There is growing interest in digital game-making as an approach for teaching transferrable skills such as problem-solving, team work, and creative thinking (Earp, 2015). However, a focus on digital games can limit the accessibility of this approach because of the need for specific technologies and expertise. Motivation also differs among those with different genders, backgrounds, abilities, and gaming literacies. The EU-funded EduScapes project aimed to address this by creating a model for learning through the collaborative design of escape rooms, which does not limit the use of technology in game design but also is not constrained by it. The escape room design enables students to embrace the use of a whole range of technologies, digital and beyond, combining mechanical, electronic, and analogue puzzles.
An escape room is a game form where small groups of players work together in the same physical space over a limited time period to solve a variety of physical, mental and collaborative puzzles and achieve some overall objective (usually escaping the room). There is a growing interest in the use of escape rooms for learning (Clarke et al, 2017), but this project went a step further to investigate the potential of students learning by designing rooms for themselves. Escape room design offers the opportunity for students to design something playful together, creating a product that can be tested but is not formally assessed. Crucial to this group based design process is the way in which it supports productive and inevitable failure through iterative testing, develops imagination and problem solving skills, and aims to create a spirit of play in students and staff alike. This approach has been used for three years with sixth form students at a high school in Stockport as an annual enrichment project.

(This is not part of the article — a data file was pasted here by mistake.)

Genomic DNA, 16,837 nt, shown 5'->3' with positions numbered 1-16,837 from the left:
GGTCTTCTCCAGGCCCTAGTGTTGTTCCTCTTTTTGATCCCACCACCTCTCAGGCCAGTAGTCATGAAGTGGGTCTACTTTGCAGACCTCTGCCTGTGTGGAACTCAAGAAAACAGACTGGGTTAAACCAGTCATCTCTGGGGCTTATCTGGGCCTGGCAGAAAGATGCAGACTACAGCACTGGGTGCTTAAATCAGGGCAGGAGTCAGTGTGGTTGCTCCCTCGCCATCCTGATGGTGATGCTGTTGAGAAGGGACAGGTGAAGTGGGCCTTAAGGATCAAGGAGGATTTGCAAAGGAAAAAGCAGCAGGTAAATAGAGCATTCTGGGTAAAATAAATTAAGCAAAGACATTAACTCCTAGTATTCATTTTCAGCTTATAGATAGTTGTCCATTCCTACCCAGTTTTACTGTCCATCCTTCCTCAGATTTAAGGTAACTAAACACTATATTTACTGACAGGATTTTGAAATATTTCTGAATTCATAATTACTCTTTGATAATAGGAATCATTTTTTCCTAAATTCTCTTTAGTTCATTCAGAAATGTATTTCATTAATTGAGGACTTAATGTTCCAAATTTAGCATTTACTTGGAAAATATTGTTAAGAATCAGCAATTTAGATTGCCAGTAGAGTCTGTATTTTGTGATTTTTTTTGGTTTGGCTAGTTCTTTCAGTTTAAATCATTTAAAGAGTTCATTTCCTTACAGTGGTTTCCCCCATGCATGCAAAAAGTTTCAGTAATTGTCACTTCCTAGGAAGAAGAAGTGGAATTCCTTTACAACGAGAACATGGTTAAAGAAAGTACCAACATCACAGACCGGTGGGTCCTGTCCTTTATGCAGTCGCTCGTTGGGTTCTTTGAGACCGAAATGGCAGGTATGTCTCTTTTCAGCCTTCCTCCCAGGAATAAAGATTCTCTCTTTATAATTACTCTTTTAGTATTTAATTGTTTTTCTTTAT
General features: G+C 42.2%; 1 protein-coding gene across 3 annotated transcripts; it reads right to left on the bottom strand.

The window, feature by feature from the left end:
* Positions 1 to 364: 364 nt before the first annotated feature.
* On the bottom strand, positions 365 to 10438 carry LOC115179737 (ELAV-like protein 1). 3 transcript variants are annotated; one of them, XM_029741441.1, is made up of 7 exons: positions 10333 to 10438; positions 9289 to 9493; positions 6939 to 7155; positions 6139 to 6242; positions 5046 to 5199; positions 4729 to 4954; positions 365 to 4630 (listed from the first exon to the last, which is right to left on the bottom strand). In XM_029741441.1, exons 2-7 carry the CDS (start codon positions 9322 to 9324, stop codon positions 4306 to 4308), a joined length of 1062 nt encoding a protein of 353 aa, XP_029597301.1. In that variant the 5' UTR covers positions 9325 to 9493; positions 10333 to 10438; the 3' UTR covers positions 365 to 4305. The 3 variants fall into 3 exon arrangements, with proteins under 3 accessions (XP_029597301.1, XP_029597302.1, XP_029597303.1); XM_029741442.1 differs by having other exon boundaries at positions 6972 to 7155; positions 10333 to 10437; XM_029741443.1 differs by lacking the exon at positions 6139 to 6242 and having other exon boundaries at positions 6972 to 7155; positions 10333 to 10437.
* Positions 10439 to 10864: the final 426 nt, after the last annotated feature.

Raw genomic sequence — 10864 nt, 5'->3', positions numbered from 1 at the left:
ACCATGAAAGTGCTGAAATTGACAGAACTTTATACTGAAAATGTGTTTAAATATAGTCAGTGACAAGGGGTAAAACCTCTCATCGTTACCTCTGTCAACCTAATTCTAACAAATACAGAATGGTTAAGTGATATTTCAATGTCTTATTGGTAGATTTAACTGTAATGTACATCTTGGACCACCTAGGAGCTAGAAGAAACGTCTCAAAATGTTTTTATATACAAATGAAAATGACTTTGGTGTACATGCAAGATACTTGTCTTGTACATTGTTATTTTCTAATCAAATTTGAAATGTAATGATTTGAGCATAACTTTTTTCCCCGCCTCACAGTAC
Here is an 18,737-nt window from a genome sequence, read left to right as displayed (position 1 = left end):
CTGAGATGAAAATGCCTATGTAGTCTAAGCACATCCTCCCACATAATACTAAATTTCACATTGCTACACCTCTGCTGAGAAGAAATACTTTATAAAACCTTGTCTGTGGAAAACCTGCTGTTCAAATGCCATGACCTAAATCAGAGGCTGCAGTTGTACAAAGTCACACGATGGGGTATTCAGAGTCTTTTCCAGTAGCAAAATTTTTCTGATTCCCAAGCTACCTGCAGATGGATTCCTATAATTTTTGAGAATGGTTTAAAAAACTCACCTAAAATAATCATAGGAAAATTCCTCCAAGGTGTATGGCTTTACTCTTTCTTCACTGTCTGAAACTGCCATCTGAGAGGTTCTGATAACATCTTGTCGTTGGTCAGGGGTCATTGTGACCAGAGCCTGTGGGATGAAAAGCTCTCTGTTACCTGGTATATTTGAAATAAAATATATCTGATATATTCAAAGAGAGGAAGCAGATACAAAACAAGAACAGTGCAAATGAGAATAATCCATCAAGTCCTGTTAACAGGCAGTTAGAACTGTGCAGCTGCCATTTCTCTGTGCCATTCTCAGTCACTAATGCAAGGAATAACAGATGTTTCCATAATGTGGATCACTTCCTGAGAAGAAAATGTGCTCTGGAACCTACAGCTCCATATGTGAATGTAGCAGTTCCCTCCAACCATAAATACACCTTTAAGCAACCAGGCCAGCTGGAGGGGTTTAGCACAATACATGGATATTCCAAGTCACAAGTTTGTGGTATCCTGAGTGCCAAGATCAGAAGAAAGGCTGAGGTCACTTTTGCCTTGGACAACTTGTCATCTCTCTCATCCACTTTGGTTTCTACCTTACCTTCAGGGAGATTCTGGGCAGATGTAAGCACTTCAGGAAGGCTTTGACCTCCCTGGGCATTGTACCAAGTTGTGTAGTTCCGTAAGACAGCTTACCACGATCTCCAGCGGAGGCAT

This paper will explore the findings from a research study with 40 students and 2 staff members that is taking place from January to July 2018. It will discuss the impact of the study on students’ self-perceptions of a range of skills, and their perceptions and experiences of taking part. In particular, we will consider the potential of collaborative game design for supporting failure, and provide an overview of the different types of technologies that could be used to support the development of escape rooms in this context.
This paper will demonstrate how student and staff participation in collaborative activities, using a wide range of technologies and tools, can create safe learning spaces in which experimentation and creativity thrive.
Session content: evaluation and reflection
The session will be based on data collected during the EduScapes research project: 2 questionnaires with 40 students looking at self-perceptions of a range of transferrable skills, and various background data; interviews with 40 students, and interviews with two staff members. The data collection and analysis will be complete by August 2018 so available for the conference in September.
Clarke, S., Peel, D. J., Arnab, S., Morini, L., Keegan, H., & Wood, O. (2017). escapED: A Framework for Creating Educational Escape Rooms and Interactive Games For Higher/Further Education. International Journal of Serious Games, 4(3), 73–86.
Earp, J. (2015). Game Making for Learning: a Systematic Review of the Research Literature. In Proceedings of the 8th International Conference of Education, Research and Innovation ICERI2015.
Resources for participants